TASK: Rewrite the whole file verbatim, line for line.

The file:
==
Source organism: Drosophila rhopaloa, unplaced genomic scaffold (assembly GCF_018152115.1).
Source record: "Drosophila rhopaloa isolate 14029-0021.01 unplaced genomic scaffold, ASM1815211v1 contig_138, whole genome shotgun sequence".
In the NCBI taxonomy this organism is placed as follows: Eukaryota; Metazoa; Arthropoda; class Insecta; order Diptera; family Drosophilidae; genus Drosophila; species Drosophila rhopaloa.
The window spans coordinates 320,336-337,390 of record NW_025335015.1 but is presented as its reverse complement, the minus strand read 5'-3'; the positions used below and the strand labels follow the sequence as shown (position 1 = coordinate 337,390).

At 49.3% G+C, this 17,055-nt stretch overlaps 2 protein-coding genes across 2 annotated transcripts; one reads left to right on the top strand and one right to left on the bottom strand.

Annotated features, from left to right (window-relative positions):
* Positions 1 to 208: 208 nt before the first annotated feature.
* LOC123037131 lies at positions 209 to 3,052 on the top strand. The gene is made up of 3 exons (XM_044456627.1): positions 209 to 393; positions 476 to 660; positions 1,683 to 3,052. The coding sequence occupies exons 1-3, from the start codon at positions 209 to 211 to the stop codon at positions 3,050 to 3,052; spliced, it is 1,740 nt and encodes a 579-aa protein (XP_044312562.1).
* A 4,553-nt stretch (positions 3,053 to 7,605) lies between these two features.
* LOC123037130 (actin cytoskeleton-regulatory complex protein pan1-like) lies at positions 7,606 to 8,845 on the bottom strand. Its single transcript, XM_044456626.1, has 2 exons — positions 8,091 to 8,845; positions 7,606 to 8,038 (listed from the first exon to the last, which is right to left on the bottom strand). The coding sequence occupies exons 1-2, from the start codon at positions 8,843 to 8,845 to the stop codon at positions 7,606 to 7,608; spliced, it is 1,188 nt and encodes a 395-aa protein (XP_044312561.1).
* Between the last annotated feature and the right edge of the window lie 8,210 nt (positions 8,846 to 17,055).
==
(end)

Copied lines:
Source organism: Drosophila rhopaloa, unplaced genomic scaffold (assembly GCF_018152115.1).
Source record: "Drosophila rhopaloa isolate 14029-0021.01 unplaced genomic scaffold, ASM1815211v1 contig_138, whole genome shotgun sequence".
In the NCBI taxonomy this organism is placed as follows: Eukaryota; Metazoa; Arthropoda; class Insecta; order Diptera; family Drosophilidae; genus Drosophila; species Drosophila rhopaloa.
The window spans coordinates 320,336-337,390 of record NW_025335015.1 but is presented as its reverse complement, the minus strand read 5'-3'; the positions used below and the strand labels follow the sequence as shown (position 1 = coordinate 337,390).

At 49.3% G+C, this 17,055-nt stretch overlaps 2 protein-coding genes across 2 annotated transcripts; one reads left to right on the top strand and one right to left on the bottom strand.

Annotated features, from left to right (window-relative positions):
* Positions 1 to 208: 208 nt before the first annotated feature.
* LOC123037131 lies at positions 209 to 3,052 on the top strand. The gene is made up of 3 exons (XM_044456627.1): positions 209 to 393; positions 476 to 660; positions 1,683 to 3,052. The coding sequence occupies exons 1-3, from the start codon at positions 209 to 211 to the stop codon at positions 3,050 to 3,052; spliced, it is 1,740 nt and encodes a 579-aa protein (XP_044312562.1).
* A 4,553-nt stretch (positions 3,053 to 7,605) lies between these two features.
* LOC123037130 (actin cytoskeleton-regulatory complex protein pan1-like) lies at positions 7,606 to 8,845 on the bottom strand. Its single transcript, XM_044456626.1, has 2 exons — positions 8,091 to 8,845; positions 7,606 to 8,038 (listed from the first exon to the last, which is right to left on the bottom strand). The coding sequence occupies exons 1-2, from the start codon at positions 8,843 to 8,845 to the stop codon at positions 7,606 to 7,608; spliced, it is 1,188 nt and encodes a 395-aa protein (XP_044312561.1).
* Between the last annotated feature and the right edge of the window lie 8,210 nt (positions 8,846 to 17,055).